Connect with us

Cannabis Now

Trump’s Next Attorney General Unlikely to Care for Marijuana Legalization

Trump’s Next Attorney General Unlikely to Care for Marijuana Legalization
PHOTO Mike Mozart

Joint Opinions

Trump’s Next Attorney General Unlikely to Care for Marijuana Legalization

Speculation that Trump will legalize marijuana forgets some pertinent facts: That’s not what presidents do and Trump does not care about weed.

Marijuana was almost certainly the last thing on Donald Trump’s mind when he fired Attorney General Jeff Sessions and replaced him with Matthew Whitaker, a Trump loyalist who had served as Sessions’ chief of staff (and as Trump’s “eyes and ears” in the Justice Department).

We know cannabis was a low priority, tied only with the infinite number of other things in this world and the next that are not Special Prosecutor Robert S. Mueller’s investigation into the Trump Organization and Trump campaign’s possible campaign violations and ties to Russian intelligence, because Trump has told us so, time and again.

No matter what that marijuana entrepreneur in your social media feed is posting, it is beyond obvious that Sessions was fired because he wouldn’t fire Mueller — triggering a serious constitutional crisis in the process, something that was beyond even Sessions’ ken — and that Whitaker, who once served on the board of a company that the Federal Trade Commission revealed to be a criminal enterprise, is in his position, running the Justice Department, solely to get in Mueller’s way — possibly in ways that Whitaker has already mentioned, live on CNN.

Whitaker may or may not serve for a while. This is Trump world — nobody can say. In a recent ramble with the Daily Caller, the president declined to name any potential long-term replacements. In the past, however, Trump has floated two familiar names, neither of which should inspire any investor confidence or sanguine Facebook posts: Former New Jersey Governor Chris Christie and current Florida Attorney General Pam Bondi.

Both have well-established records on cannabis. Both are really notably awful.

Christie, who debased himself by jumping on the Trump train early only to find himself auditioning for a job as a talk-radio host rather than one in Washington — and secured neither — once said that if elected president, he would sic the Justice Department on states like Colorado that legalized marijuana, and frequently referred to cannabis as a gateway drug while justifying denying it to sick people.

Christie has many flaws, but opportunistic pliability is apparently not one of them: In a more recent interview, Christie said “states have the right to do what they want on this.” That’s a far cry from endorsing full-scale federal marijuana legalization — or allowing banks to accept marijuana-related accounts, or allowing marijuana businesses to be taxed like normal businesses, or any of the other numerous reforms the industry needs — but it’s progress. Whether Christie would act on that statement (or whether he ever gets within a mile of the Justice Department except for the public tour) is far from certain. Maybe even unlikely! Christie is, well, kind of a loser, and Trump isn’t so big on losers.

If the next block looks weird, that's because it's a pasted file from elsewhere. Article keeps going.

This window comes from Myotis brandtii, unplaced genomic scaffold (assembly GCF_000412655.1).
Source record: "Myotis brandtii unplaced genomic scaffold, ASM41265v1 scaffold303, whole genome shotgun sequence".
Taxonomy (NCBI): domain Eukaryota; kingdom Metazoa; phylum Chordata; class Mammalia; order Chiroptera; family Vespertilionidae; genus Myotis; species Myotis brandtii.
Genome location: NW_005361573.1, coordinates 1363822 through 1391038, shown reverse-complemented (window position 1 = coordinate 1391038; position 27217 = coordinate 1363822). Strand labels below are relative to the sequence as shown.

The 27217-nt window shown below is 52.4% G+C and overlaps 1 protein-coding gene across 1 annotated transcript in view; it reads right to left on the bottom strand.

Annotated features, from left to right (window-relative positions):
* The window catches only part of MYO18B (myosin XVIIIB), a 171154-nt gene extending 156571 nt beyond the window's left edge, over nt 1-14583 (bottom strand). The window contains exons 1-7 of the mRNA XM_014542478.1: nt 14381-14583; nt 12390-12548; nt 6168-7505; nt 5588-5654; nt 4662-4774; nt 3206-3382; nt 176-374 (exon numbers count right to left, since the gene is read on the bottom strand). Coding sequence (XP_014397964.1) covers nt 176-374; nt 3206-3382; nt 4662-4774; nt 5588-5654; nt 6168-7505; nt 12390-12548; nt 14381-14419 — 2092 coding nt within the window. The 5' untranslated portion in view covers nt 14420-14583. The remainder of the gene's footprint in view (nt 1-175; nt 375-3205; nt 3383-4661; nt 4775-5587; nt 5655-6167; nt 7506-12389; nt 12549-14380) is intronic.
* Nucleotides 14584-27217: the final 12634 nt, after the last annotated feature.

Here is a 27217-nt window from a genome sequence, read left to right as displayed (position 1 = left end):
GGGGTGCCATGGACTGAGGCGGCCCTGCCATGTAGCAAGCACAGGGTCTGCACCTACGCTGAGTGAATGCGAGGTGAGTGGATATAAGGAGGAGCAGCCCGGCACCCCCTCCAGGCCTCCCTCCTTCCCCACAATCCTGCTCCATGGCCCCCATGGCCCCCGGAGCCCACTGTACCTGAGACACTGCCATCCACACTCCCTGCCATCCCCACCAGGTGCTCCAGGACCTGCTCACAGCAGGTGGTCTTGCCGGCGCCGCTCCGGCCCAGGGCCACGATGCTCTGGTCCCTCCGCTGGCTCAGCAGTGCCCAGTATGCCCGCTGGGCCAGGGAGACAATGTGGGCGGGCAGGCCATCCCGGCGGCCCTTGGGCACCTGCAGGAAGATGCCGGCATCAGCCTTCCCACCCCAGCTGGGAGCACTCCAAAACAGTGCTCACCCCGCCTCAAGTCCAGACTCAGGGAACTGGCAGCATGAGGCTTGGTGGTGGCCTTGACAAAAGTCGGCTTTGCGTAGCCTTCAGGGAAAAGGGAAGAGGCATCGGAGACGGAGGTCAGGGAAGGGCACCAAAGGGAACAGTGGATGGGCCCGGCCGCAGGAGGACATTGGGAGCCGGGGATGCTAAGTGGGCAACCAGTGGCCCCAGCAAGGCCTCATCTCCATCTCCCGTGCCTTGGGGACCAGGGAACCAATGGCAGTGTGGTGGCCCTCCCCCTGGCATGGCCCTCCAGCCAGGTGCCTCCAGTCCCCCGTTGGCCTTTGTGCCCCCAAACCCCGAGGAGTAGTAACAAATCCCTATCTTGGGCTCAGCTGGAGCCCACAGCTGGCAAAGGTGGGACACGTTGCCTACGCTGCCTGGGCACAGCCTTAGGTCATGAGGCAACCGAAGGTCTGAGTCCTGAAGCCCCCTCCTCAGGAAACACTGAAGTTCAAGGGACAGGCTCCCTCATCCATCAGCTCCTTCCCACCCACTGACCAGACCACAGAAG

As for Bondi, she is attorney general of Florida, a state that approved medical marijuana by an overwhelming margin on the night Trump was elected in 2016. She is also the attorney general whose office is fighting against a raft of lawsuits brought by marijuana advocates who say that medical cannabis in Florida is unworkable. In August, Bondi’s office filed a 57-page brief, full of very good and rational arguments why Floridians shouldn’t be allowed to access marijuana in its simplest, cheapest, and most recognizable form.

Bondi was first elected to the post in 2010 and will be soon termed out. She would seem to be a better fit to join Team Trump than Christie, who has been out of politics and, well, sort of irrelevant since his exit from the governor’s mansion.

Whomever Trump appoints, it doesn’t appear likely they will tamper with the country’s marijuana legalization experiment. Doing so would be a costly and vastly unpopular mess. It would trigger outrage among Republicans, it would give Trump’s opponents yet another club to hit him with. It would be a real loser! If it didn’t happen under Sessions, it is likely to never happen.

But will they speed legalization along? If cannabis ended the Mueller investigation, Trump would have done so in summer 2017. Since marijuana does not do that, it’s probably savvier to consider whom Trump counsels for advice — his family, cabinet and top advisors. Marijuana prohibition is ending; it’s a question of when. It will also be a question of after — after Christie, after Bondi, after Trump’s attention is not absorbed with, alternately, the Mueller probe or whatever is it front of him at that particular moment. At the same time, if “Fox and Friends”launches a “The president should legalize marijuana” segment, all bets are off.

TELL US, are you following who might become the next attorney general?

Click to comment

Leave a Reply

Your email address will not be published. Required fields are marked *

More in Joint Opinions

To Top